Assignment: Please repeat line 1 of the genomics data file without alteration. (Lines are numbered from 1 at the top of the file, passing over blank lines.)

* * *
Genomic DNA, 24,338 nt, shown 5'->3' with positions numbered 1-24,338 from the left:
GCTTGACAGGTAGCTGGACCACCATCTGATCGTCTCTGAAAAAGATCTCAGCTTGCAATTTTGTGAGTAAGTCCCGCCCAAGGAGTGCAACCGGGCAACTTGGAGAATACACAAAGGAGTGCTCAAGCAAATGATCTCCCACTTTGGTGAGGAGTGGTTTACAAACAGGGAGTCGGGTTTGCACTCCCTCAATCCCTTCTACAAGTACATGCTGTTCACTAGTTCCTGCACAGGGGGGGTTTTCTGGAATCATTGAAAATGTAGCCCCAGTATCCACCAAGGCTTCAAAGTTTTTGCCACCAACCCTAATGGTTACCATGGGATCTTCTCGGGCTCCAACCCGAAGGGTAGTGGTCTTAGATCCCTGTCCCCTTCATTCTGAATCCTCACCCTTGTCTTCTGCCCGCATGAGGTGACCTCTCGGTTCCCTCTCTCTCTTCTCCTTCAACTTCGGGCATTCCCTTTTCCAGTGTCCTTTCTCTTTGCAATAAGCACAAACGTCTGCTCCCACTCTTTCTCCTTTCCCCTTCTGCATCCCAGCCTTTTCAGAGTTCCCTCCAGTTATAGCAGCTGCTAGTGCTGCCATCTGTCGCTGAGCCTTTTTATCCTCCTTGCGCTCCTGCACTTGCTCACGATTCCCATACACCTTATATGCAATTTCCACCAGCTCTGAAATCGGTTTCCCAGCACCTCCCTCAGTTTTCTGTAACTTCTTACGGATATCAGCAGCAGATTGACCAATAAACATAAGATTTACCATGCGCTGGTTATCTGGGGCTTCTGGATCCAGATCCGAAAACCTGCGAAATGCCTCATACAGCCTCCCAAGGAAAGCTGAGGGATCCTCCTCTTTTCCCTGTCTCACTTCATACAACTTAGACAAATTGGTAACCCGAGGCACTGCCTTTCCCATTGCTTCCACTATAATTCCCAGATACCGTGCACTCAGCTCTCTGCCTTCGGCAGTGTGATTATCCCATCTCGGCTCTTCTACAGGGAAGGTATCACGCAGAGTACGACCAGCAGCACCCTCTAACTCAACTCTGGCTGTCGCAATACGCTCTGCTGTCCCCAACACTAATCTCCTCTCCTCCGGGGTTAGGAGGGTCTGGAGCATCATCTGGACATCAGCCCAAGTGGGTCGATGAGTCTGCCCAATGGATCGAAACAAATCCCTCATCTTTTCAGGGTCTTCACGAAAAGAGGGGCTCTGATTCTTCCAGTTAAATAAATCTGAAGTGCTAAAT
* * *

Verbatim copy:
Genomic DNA, 24,338 nt, shown 5'->3' with positions numbered 1-24,338 from the left: